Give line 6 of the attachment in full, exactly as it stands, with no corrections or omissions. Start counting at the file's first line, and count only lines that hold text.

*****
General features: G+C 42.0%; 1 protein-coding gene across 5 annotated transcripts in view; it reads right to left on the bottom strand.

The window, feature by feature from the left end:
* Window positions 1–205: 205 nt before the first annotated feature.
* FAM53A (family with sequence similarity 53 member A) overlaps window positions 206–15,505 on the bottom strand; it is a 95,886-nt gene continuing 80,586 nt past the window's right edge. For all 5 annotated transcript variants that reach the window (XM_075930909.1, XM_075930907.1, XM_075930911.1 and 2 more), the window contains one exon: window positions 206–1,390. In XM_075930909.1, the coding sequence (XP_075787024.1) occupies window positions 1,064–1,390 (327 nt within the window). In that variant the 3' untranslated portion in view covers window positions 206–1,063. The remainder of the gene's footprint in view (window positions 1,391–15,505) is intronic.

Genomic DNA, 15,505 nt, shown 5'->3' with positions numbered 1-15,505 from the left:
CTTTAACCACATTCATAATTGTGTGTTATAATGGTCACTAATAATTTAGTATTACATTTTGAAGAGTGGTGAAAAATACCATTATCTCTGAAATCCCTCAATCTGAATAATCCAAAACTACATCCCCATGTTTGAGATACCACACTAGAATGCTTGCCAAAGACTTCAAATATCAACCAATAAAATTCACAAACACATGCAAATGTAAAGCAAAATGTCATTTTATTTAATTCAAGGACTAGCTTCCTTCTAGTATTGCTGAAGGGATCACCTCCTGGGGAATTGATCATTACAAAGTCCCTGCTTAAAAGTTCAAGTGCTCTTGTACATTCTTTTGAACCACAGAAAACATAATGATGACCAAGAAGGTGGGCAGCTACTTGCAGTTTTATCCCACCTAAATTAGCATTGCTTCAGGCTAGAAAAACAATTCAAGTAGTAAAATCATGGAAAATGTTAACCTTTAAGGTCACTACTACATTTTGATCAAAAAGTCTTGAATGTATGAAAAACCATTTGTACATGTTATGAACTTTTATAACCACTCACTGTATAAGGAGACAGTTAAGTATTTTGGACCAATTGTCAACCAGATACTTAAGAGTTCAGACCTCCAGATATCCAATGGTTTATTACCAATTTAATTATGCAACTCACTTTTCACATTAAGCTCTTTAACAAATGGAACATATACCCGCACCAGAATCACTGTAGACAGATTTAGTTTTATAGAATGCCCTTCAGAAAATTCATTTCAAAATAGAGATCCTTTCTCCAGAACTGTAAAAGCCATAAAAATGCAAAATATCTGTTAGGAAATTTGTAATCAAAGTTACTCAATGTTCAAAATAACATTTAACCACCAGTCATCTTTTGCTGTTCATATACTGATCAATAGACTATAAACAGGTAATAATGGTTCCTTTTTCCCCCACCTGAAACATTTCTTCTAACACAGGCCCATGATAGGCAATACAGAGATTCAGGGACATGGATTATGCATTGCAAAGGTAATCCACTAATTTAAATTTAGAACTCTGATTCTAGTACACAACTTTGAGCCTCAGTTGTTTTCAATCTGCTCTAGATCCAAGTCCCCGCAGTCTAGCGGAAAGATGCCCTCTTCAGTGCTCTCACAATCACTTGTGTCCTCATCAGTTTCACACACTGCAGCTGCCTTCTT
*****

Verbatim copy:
CTTTAACCACATTCATAATTGTGTGTTATAATGGTCACTAATAATTTAGTATTACATTTTGAAGAGTGGTGAAAAATACCATTATCTCTGAAATCCCTCAATCTGAATAATCCAAAACTACATCCCCATGTTTGAGATACCACACTAGAATGCTTGCCAAAGACTTCAAATATCAACCAATAAAATTCACAAACACATGCAAATGTAAAGCAAAATGTCATTTTATTTAATTCAAGGACTAGCTTCCTTCTAGTATTGCTGAAGGGATCACCTCCTGGGGAATTGATCATTACAAAGTCCCTGCTTAAAAGTTCAAGTGCTCTTGTACATTCTTTTGAACCACAGAAAACATAATGATGACCAAGAAGGTGGGCAGCTACTTGCAGTTTTATCCCACCTAAATTAGCATTGCTTCAGGCTAGAAAAACAATTCAAGTAGTAAAATCATGGAAAATGTTAACCTTTAAGGTCACTACTACATTTTGATCAAAAAGTCTTGAATGTATGAAAAACCATTTGTACATGTTATGAACTTTTATAACCACTCACTGTATAAGGAGACAGTTAAGTATTTTGGACCAATTGTCAACCAGATACTTAAGAGTTCAGACCTCCAGATATCCAATGGTTTATTACCAATTTAATTATGCAACTCACTTTTCACATTAAGCTCTTTAACAAATGGAACATATACCCGCACCAGAATCACTGTAGACAGATTTAGTTTTATAGAATGCCCTTCAGAAAATTCATTTCAAAATAGAGATCCTTTCTCCAGAACTGTAAAAGCCATAAAAATGCAAAATATCTGTTAGGAAATTTGTAATCAAAGTTACTCAATGTTCAAAATAACATTTAACCACCAGTCATCTTTTGCTGTTCATATACTGATCAATAGACTATAAACAGGTAATAATGGTTCCTTTTTCCCCCACCTGAAACATTTCTTCTAACACAGGCCCATGATAGGCAATACAGAGATTCAGGGACATGGATTATGCATTGCAAAGGTAATCCACTAATTTAAATTTAGAACTCTGATTCTAGTACACAACTTTGAGCCTCAGTTGTTTTCAATCTGCTCTAGATCCAAGTCCCCGCAGTCTAGCGGAAAGATGCCCTCTTCAGTGCTCTCACAATCACTTGTGTCCTCATCAGTTTCACACACTGCAGCTGCCTTCTT